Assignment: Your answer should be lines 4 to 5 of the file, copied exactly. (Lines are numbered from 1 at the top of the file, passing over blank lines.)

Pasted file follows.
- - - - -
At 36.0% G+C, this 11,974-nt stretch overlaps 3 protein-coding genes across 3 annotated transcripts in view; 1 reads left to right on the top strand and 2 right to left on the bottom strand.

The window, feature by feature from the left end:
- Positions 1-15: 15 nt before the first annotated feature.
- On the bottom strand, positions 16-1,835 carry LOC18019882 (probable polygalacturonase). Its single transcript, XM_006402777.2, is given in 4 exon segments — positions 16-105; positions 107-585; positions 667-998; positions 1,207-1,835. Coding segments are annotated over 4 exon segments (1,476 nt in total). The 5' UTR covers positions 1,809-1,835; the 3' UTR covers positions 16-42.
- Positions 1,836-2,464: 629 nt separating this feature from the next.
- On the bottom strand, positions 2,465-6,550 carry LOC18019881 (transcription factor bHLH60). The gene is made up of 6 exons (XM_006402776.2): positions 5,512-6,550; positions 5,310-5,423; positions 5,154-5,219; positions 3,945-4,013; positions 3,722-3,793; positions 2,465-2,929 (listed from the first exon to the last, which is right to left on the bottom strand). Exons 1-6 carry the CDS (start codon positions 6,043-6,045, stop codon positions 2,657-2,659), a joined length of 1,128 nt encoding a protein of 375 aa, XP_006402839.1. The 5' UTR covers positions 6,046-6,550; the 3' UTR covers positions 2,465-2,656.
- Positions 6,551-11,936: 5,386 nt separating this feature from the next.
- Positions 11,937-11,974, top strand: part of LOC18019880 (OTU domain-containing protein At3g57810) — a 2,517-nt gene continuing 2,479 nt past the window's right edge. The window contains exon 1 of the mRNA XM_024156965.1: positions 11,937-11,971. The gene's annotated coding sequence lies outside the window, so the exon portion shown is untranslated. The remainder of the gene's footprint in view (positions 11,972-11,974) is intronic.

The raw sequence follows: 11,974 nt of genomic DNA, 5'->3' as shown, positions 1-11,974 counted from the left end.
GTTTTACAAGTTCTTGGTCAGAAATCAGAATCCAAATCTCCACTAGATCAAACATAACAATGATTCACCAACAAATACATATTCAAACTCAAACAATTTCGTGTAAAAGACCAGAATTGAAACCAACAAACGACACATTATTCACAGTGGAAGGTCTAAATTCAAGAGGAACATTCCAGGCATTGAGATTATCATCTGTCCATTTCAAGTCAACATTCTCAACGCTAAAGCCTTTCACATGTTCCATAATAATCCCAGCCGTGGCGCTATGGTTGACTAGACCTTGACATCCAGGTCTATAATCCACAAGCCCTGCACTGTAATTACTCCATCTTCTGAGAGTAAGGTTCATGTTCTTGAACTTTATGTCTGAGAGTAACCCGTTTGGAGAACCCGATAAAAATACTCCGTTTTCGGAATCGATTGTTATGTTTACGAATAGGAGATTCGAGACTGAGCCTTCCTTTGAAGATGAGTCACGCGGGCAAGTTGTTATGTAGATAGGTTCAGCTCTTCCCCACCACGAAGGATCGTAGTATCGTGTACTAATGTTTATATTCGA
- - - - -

- On the bottom strand, positions 16-1,835 carry LOC18019882 (probable polygalacturonase). Its single transcript, XM_006402777.2, is given in 4 exon segments — positions 16-105; positions 107-585; positions 667-998; positions 1,207-1,835. Coding segments are annotated over 4 exon segments (1,476 nt in total). The 5' UTR covers positions 1,809-1,835; the 3' UTR covers positions 16-42.
- Positions 1,836-2,464: 629 nt separating this feature from the next.